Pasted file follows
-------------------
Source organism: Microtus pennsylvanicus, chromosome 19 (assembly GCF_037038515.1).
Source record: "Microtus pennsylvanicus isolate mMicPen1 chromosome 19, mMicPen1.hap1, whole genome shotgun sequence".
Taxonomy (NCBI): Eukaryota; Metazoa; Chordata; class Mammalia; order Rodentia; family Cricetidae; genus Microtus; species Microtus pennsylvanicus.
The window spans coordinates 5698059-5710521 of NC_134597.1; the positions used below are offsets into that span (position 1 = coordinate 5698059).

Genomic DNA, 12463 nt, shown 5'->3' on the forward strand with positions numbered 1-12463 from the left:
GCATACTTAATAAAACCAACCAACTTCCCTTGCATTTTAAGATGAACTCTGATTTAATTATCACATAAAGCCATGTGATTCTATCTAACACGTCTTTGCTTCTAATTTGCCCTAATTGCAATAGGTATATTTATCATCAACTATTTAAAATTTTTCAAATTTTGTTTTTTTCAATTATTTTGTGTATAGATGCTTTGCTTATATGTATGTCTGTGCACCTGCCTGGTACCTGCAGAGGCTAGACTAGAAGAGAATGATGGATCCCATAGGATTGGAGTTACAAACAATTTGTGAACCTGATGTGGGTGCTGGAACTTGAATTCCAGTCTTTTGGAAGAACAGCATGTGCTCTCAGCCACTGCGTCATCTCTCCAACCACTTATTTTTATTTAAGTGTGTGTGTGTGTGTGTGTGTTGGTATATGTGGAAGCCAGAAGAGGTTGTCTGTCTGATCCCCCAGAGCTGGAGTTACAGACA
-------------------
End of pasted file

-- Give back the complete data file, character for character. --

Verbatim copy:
Source organism: Microtus pennsylvanicus, chromosome 19 (assembly GCF_037038515.1).
Source record: "Microtus pennsylvanicus isolate mMicPen1 chromosome 19, mMicPen1.hap1, whole genome shotgun sequence".
Taxonomy (NCBI): Eukaryota; Metazoa; Chordata; class Mammalia; order Rodentia; family Cricetidae; genus Microtus; species Microtus pennsylvanicus.
The window spans coordinates 5698059-5710521 of NC_134597.1; the positions used below are offsets into that span (position 1 = coordinate 5698059).

Genomic DNA, 12463 nt, shown 5'->3' on the forward strand with positions numbered 1-12463 from the left:
GCATACTTAATAAAACCAACCAACTTCCCTTGCATTTTAAGATGAACTCTGATTTAATTATCACATAAAGCCATGTGATTCTATCTAACACGTCTTTGCTTCTAATTTGCCCTAATTGCAATAGGTATATTTATCATCAACTATTTAAAATTTTTCAAATTTTGTTTTTTTCAATTATTTTGTGTATAGATGCTTTGCTTATATGTATGTCTGTGCACCTGCCTGGTACCTGCAGAGGCTAGACTAGAAGAGAATGATGGATCCCATAGGATTGGAGTTACAAACAATTTGTGAACCTGATGTGGGTGCTGGAACTTGAATTCCAGTCTTTTGGAAGAACAGCATGTGCTCTCAGCCACTGCGTCATCTCTCCAACCACTTATTTTTATTTAAGTGTGTGTGTGTGTGTGTGTGTTGGTATATGTGGAAGCCAGAAGAGGTTGTCTGTCTGATCCCCCAGAGCTGGAGTTACAGACA